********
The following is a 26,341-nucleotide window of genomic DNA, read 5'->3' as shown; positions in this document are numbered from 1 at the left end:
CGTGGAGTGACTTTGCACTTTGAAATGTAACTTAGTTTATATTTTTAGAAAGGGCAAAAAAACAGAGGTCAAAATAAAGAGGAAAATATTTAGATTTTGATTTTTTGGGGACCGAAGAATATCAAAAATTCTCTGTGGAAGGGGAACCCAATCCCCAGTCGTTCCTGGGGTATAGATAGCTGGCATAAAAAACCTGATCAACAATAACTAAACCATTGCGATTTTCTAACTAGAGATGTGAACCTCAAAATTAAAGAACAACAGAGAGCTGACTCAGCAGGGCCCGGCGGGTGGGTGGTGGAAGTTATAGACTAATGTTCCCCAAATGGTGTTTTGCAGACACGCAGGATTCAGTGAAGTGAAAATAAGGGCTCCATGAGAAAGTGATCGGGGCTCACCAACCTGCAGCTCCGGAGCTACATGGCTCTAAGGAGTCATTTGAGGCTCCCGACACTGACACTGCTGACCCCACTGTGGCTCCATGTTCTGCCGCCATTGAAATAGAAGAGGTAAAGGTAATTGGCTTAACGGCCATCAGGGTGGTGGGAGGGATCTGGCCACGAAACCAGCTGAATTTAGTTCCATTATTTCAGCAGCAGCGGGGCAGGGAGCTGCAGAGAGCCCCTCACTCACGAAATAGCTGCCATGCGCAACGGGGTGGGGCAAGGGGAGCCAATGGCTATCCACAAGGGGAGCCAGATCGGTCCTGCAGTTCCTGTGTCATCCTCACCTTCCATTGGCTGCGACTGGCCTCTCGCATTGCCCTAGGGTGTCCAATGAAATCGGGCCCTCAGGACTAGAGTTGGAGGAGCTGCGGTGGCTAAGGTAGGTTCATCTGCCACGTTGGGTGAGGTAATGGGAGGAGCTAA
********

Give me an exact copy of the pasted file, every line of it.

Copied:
The following is a 26,341-nucleotide window of genomic DNA, read 5'->3' as shown; positions in this document are numbered from 1 at the left end:
CGTGGAGTGACTTTGCACTTTGAAATGTAACTTAGTTTATATTTTTAGAAAGGGCAAAAAAACAGAGGTCAAAATAAAGAGGAAAATATTTAGATTTTGATTTTTTGGGGACCGAAGAATATCAAAAATTCTCTGTGGAAGGGGAACCCAATCCCCAGTCGTTCCTGGGGTATAGATAGCTGGCATAAAAAACCTGATCAACAATAACTAAACCATTGCGATTTTCTAACTAGAGATGTGAACCTCAAAATTAAAGAACAACAGAGAGCTGACTCAGCAGGGCCCGGCGGGTGGGTGGTGGAAGTTATAGACTAATGTTCCCCAAATGGTGTTTTGCAGACACGCAGGATTCAGTGAAGTGAAAATAAGGGCTCCATGAGAAAGTGATCGGGGCTCACCAACCTGCAGCTCCGGAGCTACATGGCTCTAAGGAGTCATTTGAGGCTCCCGACACTGACACTGCTGACCCCACTGTGGCTCCATGTTCTGCCGCCATTGAAATAGAAGAGGTAAAGGTAATTGGCTTAACGGCCATCAGGGTGGTGGGAGGGATCTGGCCACGAAACCAGCTGAATTTAGTTCCATTATTTCAGCAGCAGCGGGGCAGGGAGCTGCAGAGAGCCCCTCACTCACGAAATAGCTGCCATGCGCAACGGGGTGGGGCAAGGGGAGCCAATGGCTATCCACAAGGGGAGCCAGATCGGTCCTGCAGTTCCTGTGTCATCCTCACCTTCCATTGGCTGCGACTGGCCTCTCGCATTGCCCTAGGGTGTCCAATGAAATCGGGCCCTCAGGACTAGAGTTGGAGGAGCTGCGGTGGCTAAGGTAGGTTCATCTGCCACGTTGGGTGAGGTAATGGGAGGAGCTAA